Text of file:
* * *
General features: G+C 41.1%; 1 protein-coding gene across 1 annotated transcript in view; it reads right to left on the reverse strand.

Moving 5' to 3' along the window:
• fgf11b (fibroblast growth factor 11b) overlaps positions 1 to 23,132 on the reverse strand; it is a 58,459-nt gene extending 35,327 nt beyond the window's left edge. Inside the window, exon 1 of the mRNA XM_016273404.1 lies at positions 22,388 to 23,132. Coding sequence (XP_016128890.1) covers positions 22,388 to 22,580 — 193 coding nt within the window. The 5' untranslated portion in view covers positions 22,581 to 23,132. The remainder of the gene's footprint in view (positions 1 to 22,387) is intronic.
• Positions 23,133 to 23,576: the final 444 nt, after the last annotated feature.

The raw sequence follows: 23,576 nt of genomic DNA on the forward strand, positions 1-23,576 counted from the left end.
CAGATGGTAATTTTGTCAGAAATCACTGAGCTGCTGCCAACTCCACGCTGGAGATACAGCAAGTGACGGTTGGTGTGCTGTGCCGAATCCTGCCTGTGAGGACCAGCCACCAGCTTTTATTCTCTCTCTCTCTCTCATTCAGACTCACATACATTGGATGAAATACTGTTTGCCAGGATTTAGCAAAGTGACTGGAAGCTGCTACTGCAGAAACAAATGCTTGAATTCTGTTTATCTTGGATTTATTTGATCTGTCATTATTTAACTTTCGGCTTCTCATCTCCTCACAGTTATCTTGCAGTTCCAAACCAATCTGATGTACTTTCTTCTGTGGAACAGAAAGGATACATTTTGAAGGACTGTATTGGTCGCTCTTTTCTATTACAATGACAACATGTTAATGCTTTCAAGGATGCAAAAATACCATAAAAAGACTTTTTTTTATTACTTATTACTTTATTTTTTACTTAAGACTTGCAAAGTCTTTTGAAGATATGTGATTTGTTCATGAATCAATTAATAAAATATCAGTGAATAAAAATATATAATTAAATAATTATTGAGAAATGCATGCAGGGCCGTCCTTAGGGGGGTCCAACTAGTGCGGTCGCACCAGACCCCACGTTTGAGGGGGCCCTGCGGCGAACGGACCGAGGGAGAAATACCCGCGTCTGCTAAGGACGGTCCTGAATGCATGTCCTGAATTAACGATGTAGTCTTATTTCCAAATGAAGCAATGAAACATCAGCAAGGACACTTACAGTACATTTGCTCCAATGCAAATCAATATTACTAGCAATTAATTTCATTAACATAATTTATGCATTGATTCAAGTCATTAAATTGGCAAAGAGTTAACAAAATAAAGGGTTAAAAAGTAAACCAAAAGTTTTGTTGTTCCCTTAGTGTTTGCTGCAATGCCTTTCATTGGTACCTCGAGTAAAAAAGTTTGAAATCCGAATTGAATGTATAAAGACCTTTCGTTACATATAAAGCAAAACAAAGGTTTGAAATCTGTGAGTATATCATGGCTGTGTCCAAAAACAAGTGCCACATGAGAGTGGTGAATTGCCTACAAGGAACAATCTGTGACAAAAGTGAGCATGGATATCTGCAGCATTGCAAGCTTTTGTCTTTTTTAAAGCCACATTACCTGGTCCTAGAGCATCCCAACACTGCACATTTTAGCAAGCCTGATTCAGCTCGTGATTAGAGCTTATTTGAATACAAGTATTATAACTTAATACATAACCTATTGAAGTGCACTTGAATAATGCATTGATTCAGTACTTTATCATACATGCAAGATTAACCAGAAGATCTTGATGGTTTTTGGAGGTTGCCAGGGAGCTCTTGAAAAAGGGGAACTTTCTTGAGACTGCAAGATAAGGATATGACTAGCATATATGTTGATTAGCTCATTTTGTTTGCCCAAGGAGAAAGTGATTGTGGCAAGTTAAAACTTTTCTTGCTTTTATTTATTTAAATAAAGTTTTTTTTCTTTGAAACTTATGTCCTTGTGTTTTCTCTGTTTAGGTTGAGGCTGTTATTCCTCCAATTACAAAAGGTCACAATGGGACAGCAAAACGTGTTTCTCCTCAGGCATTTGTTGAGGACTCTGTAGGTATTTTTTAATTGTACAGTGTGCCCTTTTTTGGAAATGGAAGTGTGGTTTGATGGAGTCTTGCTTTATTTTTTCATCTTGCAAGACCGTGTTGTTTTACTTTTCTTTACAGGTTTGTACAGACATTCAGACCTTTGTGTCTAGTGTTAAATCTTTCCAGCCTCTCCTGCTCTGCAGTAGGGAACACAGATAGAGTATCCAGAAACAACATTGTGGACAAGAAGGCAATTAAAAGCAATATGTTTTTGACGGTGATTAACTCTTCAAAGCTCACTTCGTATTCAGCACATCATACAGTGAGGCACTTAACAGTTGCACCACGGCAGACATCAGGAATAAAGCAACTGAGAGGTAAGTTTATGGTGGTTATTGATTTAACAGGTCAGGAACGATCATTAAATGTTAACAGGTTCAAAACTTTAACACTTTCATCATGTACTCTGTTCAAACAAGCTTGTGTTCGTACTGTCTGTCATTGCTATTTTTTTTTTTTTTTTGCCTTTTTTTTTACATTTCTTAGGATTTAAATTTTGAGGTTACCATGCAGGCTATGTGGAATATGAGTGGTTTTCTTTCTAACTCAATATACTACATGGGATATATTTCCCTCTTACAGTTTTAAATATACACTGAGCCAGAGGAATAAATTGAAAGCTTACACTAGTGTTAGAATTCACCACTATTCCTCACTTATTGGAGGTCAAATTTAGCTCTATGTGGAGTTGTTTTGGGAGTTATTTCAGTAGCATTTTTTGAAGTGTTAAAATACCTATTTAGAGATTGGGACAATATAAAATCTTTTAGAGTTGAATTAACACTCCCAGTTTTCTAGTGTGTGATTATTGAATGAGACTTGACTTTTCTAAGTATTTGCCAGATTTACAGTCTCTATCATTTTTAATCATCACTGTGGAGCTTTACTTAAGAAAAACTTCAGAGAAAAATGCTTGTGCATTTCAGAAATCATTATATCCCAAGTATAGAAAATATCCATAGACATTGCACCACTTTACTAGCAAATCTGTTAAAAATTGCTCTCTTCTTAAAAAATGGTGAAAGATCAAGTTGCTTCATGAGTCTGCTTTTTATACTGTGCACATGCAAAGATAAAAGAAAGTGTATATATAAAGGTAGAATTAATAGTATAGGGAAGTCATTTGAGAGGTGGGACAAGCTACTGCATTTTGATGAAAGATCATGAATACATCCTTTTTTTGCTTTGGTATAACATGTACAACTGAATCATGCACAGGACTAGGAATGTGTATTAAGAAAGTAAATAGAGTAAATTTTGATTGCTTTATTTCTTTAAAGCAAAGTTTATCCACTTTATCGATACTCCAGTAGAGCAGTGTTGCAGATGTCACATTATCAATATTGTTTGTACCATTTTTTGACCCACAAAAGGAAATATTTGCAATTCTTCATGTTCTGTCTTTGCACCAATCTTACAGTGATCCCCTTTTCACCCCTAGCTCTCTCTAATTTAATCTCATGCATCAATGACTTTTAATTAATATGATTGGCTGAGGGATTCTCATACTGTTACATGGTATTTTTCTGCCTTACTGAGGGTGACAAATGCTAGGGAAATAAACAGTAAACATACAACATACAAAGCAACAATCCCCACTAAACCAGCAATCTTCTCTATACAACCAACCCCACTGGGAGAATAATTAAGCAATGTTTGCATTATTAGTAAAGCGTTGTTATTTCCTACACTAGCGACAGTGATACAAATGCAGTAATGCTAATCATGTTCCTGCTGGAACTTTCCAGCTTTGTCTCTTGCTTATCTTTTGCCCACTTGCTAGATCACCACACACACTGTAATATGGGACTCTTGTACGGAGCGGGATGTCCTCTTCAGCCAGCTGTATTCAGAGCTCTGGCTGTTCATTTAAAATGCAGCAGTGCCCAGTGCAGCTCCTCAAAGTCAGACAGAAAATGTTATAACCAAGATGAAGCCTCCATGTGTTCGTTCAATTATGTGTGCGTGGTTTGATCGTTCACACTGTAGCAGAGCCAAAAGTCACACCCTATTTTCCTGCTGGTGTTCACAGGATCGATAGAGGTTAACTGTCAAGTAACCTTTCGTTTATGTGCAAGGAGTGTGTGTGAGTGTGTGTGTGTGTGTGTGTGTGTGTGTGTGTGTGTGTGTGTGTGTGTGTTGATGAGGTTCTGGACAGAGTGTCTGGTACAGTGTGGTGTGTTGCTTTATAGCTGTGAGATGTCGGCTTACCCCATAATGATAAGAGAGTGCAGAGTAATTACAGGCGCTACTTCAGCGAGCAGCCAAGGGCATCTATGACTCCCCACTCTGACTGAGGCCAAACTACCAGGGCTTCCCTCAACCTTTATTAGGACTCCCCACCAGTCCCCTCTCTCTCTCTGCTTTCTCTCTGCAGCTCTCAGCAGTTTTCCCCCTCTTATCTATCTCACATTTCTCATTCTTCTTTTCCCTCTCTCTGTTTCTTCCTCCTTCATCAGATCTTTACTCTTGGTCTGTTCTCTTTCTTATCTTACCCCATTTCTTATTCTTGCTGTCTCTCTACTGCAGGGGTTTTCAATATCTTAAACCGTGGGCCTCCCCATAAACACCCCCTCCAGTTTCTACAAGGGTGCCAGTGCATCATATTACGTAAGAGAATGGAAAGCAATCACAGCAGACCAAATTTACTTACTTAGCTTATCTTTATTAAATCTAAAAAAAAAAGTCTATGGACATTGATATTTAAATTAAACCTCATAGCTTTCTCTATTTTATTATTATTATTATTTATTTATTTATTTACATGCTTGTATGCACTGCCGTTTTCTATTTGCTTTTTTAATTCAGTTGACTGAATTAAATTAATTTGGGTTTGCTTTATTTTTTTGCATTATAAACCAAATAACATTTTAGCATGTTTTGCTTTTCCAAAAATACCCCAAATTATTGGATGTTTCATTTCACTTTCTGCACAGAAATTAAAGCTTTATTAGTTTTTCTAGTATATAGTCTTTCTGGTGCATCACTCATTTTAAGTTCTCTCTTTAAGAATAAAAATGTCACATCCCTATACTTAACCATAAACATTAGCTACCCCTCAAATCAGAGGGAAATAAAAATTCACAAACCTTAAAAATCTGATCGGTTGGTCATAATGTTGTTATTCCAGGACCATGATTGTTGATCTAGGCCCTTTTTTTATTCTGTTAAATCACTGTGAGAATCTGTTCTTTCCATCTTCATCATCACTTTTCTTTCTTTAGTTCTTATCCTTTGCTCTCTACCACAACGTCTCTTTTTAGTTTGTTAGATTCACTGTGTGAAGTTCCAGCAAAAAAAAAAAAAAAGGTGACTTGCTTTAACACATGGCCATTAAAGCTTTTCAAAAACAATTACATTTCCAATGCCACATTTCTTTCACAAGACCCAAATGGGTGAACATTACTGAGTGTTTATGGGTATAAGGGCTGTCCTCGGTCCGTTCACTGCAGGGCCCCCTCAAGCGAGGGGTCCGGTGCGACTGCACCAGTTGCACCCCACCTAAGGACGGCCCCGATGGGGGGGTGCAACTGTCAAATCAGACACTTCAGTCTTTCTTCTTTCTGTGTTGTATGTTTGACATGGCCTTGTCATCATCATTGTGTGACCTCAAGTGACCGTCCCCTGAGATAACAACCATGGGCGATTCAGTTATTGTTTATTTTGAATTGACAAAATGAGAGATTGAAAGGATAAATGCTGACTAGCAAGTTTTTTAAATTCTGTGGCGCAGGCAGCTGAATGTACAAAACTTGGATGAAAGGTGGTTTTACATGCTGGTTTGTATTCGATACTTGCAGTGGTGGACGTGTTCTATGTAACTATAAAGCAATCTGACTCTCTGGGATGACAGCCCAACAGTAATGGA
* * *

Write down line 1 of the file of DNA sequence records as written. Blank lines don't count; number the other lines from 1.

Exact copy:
General features: G+C 41.1%; 1 protein-coding gene across 1 annotated transcript in view; it reads right to left on the reverse strand.